United States

Man Who Served With Suspected Fort Lauderdale Airport Shooter in Iraq Was in Airport During Shooting

Friends called Esteban Santiago "Zombie," Arizona man says

An Arizona man who served in Iraq with the suspect in the Fort Lauderdale Airport shooting and happened to be in the airport when the gunfire erupted said he and his friends had given the alleged gunman the nickname "Zombie," according to a new report.

Luis Ortiz-Sanchez said he and his wife were on their way home from vacation last week and were in Fort Lauderdale-Hollywood International Airport on their way back to Phoenix when Esteban Santiago allegedly opened fire in a baggage claim area, 12 News reported.

Ortiz-Sanchez and his wife Alejandra were waiting to go through security when the shooting began.

"Like a second, 'Bang, bang,' then everybody looked back, we see the TSA and we start running," he told 12 News. "We heard...we heard the shot."

Ortiz-Sanchez said his military training helped him to a certain point.

"I told my wife to stay low, close to the wall," he said. "When you train, you know what’s going to happen, because you know that you are in this training. But in real life, you don’t expect that and less in the airport, when we’re supposed to be safe."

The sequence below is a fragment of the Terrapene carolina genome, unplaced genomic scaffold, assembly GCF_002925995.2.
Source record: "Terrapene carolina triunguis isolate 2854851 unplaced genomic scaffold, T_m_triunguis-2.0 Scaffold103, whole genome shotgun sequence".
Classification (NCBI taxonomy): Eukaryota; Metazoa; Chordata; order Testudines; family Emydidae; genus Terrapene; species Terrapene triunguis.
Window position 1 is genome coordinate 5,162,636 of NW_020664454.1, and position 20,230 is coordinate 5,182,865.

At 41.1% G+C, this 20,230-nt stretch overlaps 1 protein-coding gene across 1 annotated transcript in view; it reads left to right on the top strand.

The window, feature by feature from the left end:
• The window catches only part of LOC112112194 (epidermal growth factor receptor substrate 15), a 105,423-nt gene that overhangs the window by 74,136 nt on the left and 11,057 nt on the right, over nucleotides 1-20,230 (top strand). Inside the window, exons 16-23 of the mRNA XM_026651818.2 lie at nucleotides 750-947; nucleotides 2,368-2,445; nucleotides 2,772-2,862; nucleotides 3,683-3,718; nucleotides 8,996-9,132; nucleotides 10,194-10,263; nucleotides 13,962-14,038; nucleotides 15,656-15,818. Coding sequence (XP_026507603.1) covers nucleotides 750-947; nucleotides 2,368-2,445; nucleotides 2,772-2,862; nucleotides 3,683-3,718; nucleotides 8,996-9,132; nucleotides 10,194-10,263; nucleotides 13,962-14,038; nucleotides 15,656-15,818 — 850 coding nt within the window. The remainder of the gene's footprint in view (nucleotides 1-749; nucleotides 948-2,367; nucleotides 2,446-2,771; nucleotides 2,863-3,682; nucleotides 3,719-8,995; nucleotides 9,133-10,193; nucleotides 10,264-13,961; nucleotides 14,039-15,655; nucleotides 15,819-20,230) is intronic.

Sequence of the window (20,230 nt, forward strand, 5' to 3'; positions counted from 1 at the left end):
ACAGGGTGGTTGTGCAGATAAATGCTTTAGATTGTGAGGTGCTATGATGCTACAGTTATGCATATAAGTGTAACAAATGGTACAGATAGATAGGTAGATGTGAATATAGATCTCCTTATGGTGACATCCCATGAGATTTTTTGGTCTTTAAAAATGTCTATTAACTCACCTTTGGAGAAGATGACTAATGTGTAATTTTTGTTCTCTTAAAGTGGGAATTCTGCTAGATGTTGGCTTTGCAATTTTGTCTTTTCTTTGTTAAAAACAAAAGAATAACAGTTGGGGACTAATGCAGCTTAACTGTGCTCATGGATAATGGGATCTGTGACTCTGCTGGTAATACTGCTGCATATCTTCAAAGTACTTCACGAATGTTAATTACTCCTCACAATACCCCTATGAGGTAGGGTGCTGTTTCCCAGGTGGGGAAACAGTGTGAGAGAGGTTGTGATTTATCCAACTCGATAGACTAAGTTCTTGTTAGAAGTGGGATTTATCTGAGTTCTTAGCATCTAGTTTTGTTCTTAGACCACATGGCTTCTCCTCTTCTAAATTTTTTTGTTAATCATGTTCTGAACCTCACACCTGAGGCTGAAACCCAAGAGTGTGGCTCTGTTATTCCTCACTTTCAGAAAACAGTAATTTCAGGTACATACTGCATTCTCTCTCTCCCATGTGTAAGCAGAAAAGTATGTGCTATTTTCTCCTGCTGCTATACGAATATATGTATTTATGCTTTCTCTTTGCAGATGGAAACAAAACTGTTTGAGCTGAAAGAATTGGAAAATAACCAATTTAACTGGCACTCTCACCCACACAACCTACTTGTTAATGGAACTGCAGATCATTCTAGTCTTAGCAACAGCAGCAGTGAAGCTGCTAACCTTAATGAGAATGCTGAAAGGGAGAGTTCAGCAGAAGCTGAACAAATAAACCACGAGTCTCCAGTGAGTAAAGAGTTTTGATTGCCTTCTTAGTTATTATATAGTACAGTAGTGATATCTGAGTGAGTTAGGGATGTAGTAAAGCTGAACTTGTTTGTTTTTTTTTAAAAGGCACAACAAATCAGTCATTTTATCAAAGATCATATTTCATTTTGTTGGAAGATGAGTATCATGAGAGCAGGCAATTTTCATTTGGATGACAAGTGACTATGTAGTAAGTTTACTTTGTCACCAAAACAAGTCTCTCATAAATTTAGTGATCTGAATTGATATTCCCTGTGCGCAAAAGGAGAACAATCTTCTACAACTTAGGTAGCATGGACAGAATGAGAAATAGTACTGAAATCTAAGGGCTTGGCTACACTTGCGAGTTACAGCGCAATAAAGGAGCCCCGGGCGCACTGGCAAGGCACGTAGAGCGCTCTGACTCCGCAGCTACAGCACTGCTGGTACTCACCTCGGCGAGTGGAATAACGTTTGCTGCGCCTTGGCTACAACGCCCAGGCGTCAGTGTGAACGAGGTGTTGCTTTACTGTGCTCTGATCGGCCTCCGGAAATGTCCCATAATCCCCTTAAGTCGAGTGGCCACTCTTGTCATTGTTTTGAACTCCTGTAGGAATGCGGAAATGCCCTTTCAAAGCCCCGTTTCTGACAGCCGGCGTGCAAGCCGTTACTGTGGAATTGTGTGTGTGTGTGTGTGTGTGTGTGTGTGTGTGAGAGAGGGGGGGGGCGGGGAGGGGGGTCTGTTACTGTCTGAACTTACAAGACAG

Authorities say Santiago shot and killed five people and wounded six others in the airport. He remains jailed without bond on federal charges.

Ortiz-Sanchez said after he and his wife were safely in a hangar, a friend in Iraq texted him a picture of Santiago.

"They told me 'Hey, Zombie is the shooter and I said ‘No, it’s not -- it’s not true," he said.

Ortiz-Sanchez said he and Santiago served in Iraq together and he had last seen him in the spring of 2011. He said Santiago used to talk a lot about zombies, so that's how he earned his nickname.

"He read a lot about zombies and how to kill zombies," Ortiz-Sanchez said. "One time he told me 'Hey, this is the way that you kill zombies.' And I said 'Hey, I don’t care about that because you’re never going to see one.'"

Ortiz-Sanchez said he wonders if Santiago was having mental issues.

"If I could ask him a question, I would ask him about the Soldier’s Creed. He knows the Soldier’s Creed and he knows that we joined the military to protect the people in the United States and to protect the Constitution," he said. "Why are you going to shoot innocent people?"

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